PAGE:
Web Ways; Selling Stock On The Web; Royalty Free, Rights Managed, And More Page 2
Rights Managed Stock Photography
Rights managed stock photography requires unique contractual terms every time the photo is used. In addition to obvious factors such as the quality and distinctiveness of the photo, other factors are commonly involved in setting a price, including print run, size on the page, and exclusivity.
Stock Photography Websites
Royalty free is by far the most popular licensing method used on the web, although some sites sell both royalty free and rights managed photos. For a photographer new to stock photography, royalty free is definitely the fastest way to get started. Once photographers have had success with royalty free licensing, the advantages of rights managed licensing can then be explored.
All stock photography sites have reviewers that will examine your photos before they are published on their site. Of course, the quality of the photo is a primary concern. For example, a photo with noise would likely be rejected immediately.
Since most sites use the JPEG format to accelerate download time, another cause for immediate rejection is JPEG artifacts. Photo dimensions are another important issue to stock photography sites, as most sites charge more for larger images. Also, keep in mind that a buyer may want to use your image in a full-page magazine ad or book cover printed at 300dpi, which simply would not be possible with a small photo, so it’s important to supply stock photography sites with photos large enough to meet their clients’ needs.
Another important factor in determining whether a stock photography site will be interested in your work is the uniqueness of your photos. Photos of pets and children are in ample supply, so try to set your photos apart from other similar photos being sold on the same site. There are many tips and tricks. For example, buyers may want to use your photo for placement on a new background. This can make photos with neutral or solid color backgrounds particularly appealing.
To get a sense of how a photographer might work in the microstock business I spoke with George Peters
(www.istockphoto.com/georgepeters) who works with iStockphoto.
Anthony Celeste: How did you get started in microstock photography?
George Peters: I had been buying images from iStockphoto for a couple of years for my design business and decided to submit images three years ago. I was accepted as a contributor and have been selling photos and illustrations ever since.
AC: What do you feel are the pros and cons of the microstock business?
GP: Microstock is not for everybody. You really need the right personality to succeed at it. It really helps if you are self-motivated, determined, and, above all, resourceful. Do you have the type of personality that can walk up to a stranger at the beach and get them to sign a model release?
AC: If you had one piece of advice to give to those considering trying the microstock business, what would that advice be?
GP: Consider very carefully whether you are a good match for it. You have to put enormous up-front work into it to build a large, strong portfolio. You have to invest a lot of unpaid time before you will realize whether or not it will work for you. If you decide to go for it—throw yourself into it completely—no half measures.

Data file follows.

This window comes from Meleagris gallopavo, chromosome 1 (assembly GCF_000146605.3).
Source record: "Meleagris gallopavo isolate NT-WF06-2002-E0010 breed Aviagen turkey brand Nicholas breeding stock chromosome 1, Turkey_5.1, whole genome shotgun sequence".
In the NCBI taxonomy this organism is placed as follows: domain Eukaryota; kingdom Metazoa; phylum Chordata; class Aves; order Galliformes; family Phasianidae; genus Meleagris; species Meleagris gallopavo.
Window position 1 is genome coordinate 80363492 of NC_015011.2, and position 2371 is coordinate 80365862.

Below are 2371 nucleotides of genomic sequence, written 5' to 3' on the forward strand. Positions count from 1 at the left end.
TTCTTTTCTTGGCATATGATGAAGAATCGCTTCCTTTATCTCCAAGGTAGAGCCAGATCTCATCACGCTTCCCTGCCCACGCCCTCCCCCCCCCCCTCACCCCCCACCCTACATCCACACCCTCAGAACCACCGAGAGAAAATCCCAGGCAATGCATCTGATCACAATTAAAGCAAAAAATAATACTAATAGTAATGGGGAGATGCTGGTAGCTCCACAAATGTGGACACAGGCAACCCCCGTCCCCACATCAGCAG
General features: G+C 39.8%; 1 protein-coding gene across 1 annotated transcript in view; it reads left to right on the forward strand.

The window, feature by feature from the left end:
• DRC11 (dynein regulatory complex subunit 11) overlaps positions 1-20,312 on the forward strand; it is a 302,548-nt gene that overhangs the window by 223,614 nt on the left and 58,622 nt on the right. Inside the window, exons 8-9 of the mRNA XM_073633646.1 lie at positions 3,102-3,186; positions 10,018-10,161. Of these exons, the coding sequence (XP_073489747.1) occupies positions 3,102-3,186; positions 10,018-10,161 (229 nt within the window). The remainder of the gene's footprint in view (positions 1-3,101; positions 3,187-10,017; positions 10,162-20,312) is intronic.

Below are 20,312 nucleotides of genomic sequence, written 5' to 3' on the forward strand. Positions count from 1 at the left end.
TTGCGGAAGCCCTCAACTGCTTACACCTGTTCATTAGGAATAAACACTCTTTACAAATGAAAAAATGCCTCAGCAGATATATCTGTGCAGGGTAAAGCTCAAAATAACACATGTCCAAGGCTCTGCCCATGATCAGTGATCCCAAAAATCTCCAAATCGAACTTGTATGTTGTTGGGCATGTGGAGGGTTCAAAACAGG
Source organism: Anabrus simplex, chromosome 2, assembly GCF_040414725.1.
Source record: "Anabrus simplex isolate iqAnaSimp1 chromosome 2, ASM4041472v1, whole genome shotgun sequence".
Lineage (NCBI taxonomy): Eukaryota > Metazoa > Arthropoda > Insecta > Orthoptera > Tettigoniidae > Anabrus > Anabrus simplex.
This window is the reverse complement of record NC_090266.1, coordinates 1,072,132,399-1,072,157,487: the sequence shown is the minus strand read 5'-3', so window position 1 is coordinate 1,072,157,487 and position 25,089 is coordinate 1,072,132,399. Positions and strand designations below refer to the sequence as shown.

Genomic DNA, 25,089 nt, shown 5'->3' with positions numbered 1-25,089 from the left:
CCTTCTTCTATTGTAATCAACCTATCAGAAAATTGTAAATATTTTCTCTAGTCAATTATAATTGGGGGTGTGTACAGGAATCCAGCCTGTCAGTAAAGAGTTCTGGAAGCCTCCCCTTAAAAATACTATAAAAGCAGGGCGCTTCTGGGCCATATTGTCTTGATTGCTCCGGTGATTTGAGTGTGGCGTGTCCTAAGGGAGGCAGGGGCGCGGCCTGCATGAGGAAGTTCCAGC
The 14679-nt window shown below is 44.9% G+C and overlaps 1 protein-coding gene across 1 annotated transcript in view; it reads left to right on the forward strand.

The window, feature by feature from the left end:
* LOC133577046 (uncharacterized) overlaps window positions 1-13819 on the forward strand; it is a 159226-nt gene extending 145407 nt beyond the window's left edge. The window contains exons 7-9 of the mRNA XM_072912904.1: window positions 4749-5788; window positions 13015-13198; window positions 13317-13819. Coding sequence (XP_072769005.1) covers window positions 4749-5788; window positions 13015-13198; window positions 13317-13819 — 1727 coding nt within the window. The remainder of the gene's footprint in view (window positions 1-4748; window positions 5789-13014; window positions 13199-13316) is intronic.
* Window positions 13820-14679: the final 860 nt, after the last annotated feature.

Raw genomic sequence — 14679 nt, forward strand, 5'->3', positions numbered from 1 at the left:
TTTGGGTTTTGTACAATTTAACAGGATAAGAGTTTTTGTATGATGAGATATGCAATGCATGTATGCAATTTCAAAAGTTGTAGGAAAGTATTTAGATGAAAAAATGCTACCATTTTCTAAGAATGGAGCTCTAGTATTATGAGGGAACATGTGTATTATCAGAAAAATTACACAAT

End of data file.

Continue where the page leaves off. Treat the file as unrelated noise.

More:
AC: Continuing on this concept, if you had one piece of advice for someone working in microstock and struggling to make sales, what would your advice be?
GP: I think one of the biggest reasons for sluggish sales—assuming the contributor is at least a moderately capable photographer—is the lack of understanding why images sell. I have always had a very good feel for this because of my design/advertising background. It’s not so much about “pretty pictures” as it is about “communication.” I consider myself a communicator first, a designer/photographer second. I try to discipline myself to always ask the following question before I trip the shutter: what is it I’m trying to communicate and how do I get to the essence of that?
AC: In the press, microstock has been both praised and damned. My approach here has been to do neither, but to instead inform photographers that this business and artistic opportunity is available to them. What do you feel has been responsible for the bashing that we sometimes see when microstock is discussed in the media?
GP: I think people bash microstock because it led to a drop in photography pricing. It’s a threat. It’s probably been a difficult transition for many photographers—many of them were extremely well paid.
AC: Where do you see this industry, and your place in it, five to 10 years down the road?
GP: I can’t speculate on where this industry is going to be five to 10 years from now. You just never know what’s coming. Take the Flickr Collection at Getty Images for example. It’s exciting. I could view it as a threat or bash it, but if I look at it objectively, it’s pretty damned interesting. I love many of the images, especially the ones that aren’t professional. It truly is a fresh new perspective full of pure authenticity. It teaches me that a good photograph is not about technique at all—it’s about capturing the essence of a moment in a way that the onlooker can identify with. And anyone can do it. I like to wander through the images. It keeps me on my toes—being on my toes is a good thing.
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